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Chasing Karma/Teaching Tibetans

July 20th, 2011 · 1 Comment · Travel Memoir

In the year 2000, novelist Jacob Sackin taught English in Dharamsala, a village in the Himalayan foothills where the Dalai Lama, Tibet’s spiritual leader, and many refugees from Tibet have settled. In these excerpts, parts of a longer essay, Sackin chronicles vivid and bittersweet moments as exiles and a new generation of young Tibetans confront both their roots and their expectations from the West.

Dharamsala, India – Today is the anniversary of the Buddha’s enlightenment and good deeds are worth 10,000 times more good karma, so everyone in town is giving lots of money to the dozens of Indian beggars who have come up from the surrounding towns. The banks ran out of one and two rupee coins because the Tibetans wanted to give to as many beggars as possible.

An Israeli woman at the bar was trying to rescue the insects with cupped hands as they crawled up the candle toward the flame. I think I also have been chasing karma lately. I notice myself searching for good deeds, carrying wood for an old monk or letting a short Tibetan woman stand in front of me during the Dalai Lama’s teaching, but then not moving for a western woman the next day. I bought a bag of rice for an Indian boy I always see begging on my street and now every time he sees me he tugs on my shirt and asks for money. Some of the Westerners give the beggars money, but others yell at them to get out of the way.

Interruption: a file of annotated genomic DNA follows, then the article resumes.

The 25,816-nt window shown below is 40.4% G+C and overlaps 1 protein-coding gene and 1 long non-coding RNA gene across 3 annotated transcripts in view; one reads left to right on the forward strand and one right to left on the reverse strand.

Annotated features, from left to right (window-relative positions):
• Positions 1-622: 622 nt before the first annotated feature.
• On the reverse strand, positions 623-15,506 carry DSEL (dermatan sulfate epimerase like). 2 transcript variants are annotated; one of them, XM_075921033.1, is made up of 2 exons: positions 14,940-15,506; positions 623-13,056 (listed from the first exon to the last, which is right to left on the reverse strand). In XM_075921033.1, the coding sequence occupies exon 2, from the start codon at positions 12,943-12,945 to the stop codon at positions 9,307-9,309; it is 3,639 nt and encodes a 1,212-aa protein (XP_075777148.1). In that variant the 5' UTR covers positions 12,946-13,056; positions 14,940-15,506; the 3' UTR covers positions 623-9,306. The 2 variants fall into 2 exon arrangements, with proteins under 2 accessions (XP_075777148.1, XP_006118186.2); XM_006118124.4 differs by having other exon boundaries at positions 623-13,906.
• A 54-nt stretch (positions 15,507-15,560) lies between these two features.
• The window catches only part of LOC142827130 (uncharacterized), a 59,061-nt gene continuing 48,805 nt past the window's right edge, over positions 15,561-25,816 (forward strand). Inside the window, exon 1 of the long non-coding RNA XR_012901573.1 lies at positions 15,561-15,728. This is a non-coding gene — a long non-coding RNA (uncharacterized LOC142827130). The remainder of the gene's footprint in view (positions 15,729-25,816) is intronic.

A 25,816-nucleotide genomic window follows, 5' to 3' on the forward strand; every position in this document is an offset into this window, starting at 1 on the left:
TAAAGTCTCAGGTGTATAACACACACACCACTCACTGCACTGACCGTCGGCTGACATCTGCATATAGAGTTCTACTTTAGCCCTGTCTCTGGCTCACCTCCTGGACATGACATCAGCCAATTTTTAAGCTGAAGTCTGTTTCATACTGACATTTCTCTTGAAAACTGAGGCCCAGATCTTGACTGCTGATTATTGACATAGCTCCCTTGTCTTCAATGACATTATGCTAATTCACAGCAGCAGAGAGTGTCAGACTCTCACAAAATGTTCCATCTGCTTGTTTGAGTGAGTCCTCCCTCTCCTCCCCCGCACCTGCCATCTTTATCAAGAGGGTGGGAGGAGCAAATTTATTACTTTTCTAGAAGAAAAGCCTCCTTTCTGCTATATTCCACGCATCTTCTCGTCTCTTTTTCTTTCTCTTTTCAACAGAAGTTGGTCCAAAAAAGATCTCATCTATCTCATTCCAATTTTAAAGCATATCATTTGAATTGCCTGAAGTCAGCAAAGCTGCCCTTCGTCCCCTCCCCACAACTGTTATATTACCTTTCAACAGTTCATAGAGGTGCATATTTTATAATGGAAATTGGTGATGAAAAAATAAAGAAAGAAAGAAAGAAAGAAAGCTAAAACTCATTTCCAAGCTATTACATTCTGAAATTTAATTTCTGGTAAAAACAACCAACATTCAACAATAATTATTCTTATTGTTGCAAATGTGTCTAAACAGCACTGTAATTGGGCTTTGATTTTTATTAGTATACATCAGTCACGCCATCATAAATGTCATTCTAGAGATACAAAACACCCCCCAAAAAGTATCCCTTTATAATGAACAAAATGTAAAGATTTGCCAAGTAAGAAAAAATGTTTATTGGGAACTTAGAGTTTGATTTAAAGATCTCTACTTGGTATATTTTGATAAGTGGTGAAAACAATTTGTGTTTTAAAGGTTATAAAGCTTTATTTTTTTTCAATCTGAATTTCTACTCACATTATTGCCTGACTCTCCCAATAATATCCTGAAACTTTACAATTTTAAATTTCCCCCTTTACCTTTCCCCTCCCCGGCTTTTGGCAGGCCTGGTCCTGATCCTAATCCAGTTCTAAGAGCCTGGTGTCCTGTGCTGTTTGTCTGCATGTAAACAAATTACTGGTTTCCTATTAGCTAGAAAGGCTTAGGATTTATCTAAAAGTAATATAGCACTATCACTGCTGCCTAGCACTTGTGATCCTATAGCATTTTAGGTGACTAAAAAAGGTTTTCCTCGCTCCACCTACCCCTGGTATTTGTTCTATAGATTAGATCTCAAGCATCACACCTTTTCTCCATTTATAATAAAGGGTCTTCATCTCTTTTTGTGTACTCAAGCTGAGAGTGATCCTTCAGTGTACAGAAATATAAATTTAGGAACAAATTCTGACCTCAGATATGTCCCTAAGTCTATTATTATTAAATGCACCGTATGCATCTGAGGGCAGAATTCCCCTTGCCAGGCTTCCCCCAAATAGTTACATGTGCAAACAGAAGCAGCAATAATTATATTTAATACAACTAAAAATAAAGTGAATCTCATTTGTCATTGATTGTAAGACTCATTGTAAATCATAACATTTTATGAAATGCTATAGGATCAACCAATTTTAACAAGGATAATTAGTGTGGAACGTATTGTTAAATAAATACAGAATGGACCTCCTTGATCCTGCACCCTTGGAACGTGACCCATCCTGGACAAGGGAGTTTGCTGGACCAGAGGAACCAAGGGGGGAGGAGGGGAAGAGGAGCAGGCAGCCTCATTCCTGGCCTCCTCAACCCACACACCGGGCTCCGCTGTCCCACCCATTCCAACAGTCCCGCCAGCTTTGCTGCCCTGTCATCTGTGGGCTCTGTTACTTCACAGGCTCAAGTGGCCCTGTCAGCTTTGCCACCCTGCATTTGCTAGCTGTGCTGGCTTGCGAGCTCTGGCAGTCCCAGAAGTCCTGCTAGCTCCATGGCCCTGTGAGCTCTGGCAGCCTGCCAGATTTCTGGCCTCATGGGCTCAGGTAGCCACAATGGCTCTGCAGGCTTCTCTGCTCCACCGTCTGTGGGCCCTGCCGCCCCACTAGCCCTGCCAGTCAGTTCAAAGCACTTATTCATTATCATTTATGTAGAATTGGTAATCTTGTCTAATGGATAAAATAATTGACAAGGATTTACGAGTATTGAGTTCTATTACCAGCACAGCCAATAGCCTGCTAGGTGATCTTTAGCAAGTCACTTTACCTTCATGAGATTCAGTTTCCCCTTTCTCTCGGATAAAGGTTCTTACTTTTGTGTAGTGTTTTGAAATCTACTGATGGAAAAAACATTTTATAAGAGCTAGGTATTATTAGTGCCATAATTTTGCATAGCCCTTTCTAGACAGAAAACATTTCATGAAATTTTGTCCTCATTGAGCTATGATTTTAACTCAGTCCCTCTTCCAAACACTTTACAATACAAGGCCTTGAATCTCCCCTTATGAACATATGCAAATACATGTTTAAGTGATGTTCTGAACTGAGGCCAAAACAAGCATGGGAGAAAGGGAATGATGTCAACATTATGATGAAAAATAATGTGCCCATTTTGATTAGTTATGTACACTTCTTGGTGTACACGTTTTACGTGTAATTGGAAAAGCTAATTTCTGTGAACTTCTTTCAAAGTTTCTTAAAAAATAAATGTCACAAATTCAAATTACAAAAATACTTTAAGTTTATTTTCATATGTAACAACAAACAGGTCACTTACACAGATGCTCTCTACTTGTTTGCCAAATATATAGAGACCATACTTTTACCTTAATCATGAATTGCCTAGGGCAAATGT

* * *

Last night I heard an old monk talk at the community center who was in prison for twenty-seven years in Tibet. He said that he chewed bones just to exercise his teeth and ate insects like chocolate. He was forced to stay awake for sixteen days straight, and if he fell asleep, the soldiers would beat him. Toads were bound under his armpits, and they ate into his body. The Chinese made him and the other Tibetan monks clean out toilets with Thankga paintings and other ancient scriptures. He said that when the Chinese came into Lhasa, he and a few other monks disrobed and took up guns to fight. He said he had thought it was useless because they were outnumbered, but his friend had said: “No, it’s okay. Soon the Americans will come. They will save us.”